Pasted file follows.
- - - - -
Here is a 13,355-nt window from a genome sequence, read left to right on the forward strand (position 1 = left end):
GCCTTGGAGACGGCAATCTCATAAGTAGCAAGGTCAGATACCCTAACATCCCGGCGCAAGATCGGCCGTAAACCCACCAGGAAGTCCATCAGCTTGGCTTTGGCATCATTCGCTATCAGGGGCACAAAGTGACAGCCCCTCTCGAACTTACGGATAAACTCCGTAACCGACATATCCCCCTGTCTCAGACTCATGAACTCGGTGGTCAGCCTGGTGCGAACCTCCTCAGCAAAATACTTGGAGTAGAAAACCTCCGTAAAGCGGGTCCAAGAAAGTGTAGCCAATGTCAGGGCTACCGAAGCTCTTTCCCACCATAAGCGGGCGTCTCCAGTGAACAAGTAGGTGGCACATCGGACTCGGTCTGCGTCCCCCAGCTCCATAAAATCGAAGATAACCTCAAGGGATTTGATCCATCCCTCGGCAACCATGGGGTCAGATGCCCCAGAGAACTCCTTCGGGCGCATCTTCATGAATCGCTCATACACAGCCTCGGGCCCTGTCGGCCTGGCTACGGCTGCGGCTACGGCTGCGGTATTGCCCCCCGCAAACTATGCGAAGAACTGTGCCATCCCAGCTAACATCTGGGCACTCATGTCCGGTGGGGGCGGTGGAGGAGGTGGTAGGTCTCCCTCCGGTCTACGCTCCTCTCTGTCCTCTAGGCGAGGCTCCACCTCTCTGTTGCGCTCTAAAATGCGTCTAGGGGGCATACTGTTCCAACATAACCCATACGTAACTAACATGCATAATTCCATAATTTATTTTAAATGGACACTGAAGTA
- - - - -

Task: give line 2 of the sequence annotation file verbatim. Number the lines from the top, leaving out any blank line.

GCCTTGGAGACGGCAATCTCATAAGTAGCAAGGTCAGATACCCTAACATCCCGGCGCAAGATCGGCCGTAAACCCACCAGGAAGTCCATCAGCTTGGCTTTGGCATCATTCGCTATCAGGGGCACAAAGTGACAGCCCCTCTCGAACTTACGGATAAACTCCGTAACCGACATATCCCCCTGTCTCAGACTCATGAACTCGGTGGTCAGCCTGGTGCGAACCTCCTCAGCAAAATACTTGGAGTAGAAAACCTCCGTAAAGCGGGTCCAAGAAAGTGTAGCCAATGTCAGGGCTACCGAAGCTCTTTCCCACCATAAGCGGGCGTCTCCAGTGAACAAGTAGGTGGCACATCGGACTCGGTCTGCGTCCCCCAGCTCCATAAAATCGAAGATAACCTCAAGGGATTTGATCCATCCCTCGGCAACCATGGGGTCAGATGCCCCAGAGAACTCCTTCGGGCGCATCTTCATGAATCGCTCATACACAGCCTCGGGCCCTGTCGGCCTGGCTACGGCTGCGGCTACGGCTGCGGTATTGCCCCCCGCAAACTATGCGAAGAACTGTGCCATCCCAGCTAACATCTGGGCACTCATGTCCGGTGGGGGCGGTGGAGGAGGTGGTAGGTCTCCCTCCGGTCTACGCTCCTCTCTGTCCTCTAGGCGAGGCTCCACCTCTCTGTTGCGCTCTAAAATGCGTCTAGGGGGCATACTGTTCCAACATAACCCATACGTAACTAACATGCATAATTCCATAATTTATTTTAAATGGACACTGAAGTA